Researchers often take samples from a population and use the data from the sample to draw conclusions about the population as a whole.

One commonly used sampling method is **cluster sampling**, in which a population is split into clusters and all members of *some *clusters are chosen to be included in the sample.

This tutorial explains how to perform cluster sampling in R.

**Example: Cluster Sampling in R**

Suppose a company that gives city tours wants to survey its customers. Out of ten tours they give one day, they randomly select four tours and ask every customer to rate their experience on a scale of 1 to 10.

The following code shows how to create a fake data frame in R to work with:

#make this example reproducible set.seed(1) #create data frame df <- data.frame(tour = rep(1:10, each=20), experience = rnorm(200, mean=7, sd=1)) #view first six rows of data frame head(df) tour experience 1 1 6.373546 2 1 7.183643 3 1 6.164371 4 1 8.595281 5 1 7.329508 6 1 6.179532

And the following code shows how obtain a sample of customers by randomly selecting four tours and including every member in those tours in the sample:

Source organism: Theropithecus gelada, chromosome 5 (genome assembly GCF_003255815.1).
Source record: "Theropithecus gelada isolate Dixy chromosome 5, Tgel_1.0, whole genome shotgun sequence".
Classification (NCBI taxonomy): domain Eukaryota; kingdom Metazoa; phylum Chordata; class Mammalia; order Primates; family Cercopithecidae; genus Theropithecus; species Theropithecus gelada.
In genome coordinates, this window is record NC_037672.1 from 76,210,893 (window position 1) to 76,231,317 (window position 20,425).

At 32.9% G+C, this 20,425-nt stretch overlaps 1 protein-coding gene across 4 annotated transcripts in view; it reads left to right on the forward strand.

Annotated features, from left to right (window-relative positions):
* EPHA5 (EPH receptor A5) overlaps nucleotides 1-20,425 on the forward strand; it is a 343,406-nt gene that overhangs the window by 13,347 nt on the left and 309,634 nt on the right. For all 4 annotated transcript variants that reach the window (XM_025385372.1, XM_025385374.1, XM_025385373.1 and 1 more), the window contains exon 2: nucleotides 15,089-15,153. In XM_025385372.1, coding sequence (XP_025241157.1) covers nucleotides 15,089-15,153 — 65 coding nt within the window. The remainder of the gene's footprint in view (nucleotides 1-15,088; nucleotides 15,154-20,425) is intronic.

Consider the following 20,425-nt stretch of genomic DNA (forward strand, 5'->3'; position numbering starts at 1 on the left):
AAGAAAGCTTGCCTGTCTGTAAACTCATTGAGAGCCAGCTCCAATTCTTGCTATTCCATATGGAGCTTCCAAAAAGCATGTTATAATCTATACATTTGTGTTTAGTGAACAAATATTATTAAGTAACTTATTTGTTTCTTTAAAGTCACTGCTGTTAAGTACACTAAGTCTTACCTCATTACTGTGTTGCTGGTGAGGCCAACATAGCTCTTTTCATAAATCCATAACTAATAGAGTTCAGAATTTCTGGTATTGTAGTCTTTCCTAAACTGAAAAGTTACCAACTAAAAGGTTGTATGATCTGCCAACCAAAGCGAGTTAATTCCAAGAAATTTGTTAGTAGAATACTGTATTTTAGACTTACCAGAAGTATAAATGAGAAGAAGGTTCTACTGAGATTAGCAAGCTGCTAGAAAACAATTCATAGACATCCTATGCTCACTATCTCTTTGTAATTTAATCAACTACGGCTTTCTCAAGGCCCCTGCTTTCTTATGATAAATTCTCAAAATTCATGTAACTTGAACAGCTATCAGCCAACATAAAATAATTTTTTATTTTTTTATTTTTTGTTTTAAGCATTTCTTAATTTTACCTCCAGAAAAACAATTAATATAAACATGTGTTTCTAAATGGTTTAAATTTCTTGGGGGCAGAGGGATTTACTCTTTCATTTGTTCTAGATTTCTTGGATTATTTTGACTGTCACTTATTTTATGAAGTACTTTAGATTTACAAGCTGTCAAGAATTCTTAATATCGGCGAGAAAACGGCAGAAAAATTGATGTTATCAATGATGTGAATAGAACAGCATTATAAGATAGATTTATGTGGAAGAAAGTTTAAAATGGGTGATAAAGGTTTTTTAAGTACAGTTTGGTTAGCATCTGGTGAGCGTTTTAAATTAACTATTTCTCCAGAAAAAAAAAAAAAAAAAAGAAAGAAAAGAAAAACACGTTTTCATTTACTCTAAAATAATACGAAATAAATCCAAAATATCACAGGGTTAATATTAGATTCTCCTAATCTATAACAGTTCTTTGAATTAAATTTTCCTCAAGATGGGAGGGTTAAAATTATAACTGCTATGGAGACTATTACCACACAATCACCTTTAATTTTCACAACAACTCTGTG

#randomly choose 4 tour groups out of the 10 clusters <- sample(unique(df$tour), size=4, replace=F) #define sample as all members who belong to one of the 4 tour groups cluster_sample <- df[df$tour %in% clusters, ] #view how many customers came from each tour table(cluster_sample$tour) 2 7 8 10 20 20 20 20

From the output we can see that:

- 20 customers from tour group #2 were included in the sample.
- 20 customers from tour group #7 were included in the sample.
- 20 customers from tour group #8 were included in the sample.
- 20 customers from tour group #10 were included in the sample.

Thus, this sample is composed of 80 total customers that came from 4 different tour groups.

**Related: **How to Use %in% Operator in R

**Additional Resources**

Understanding Different Types of Sampling Methods

Stratified Sampling in R

Systematic Sampling in R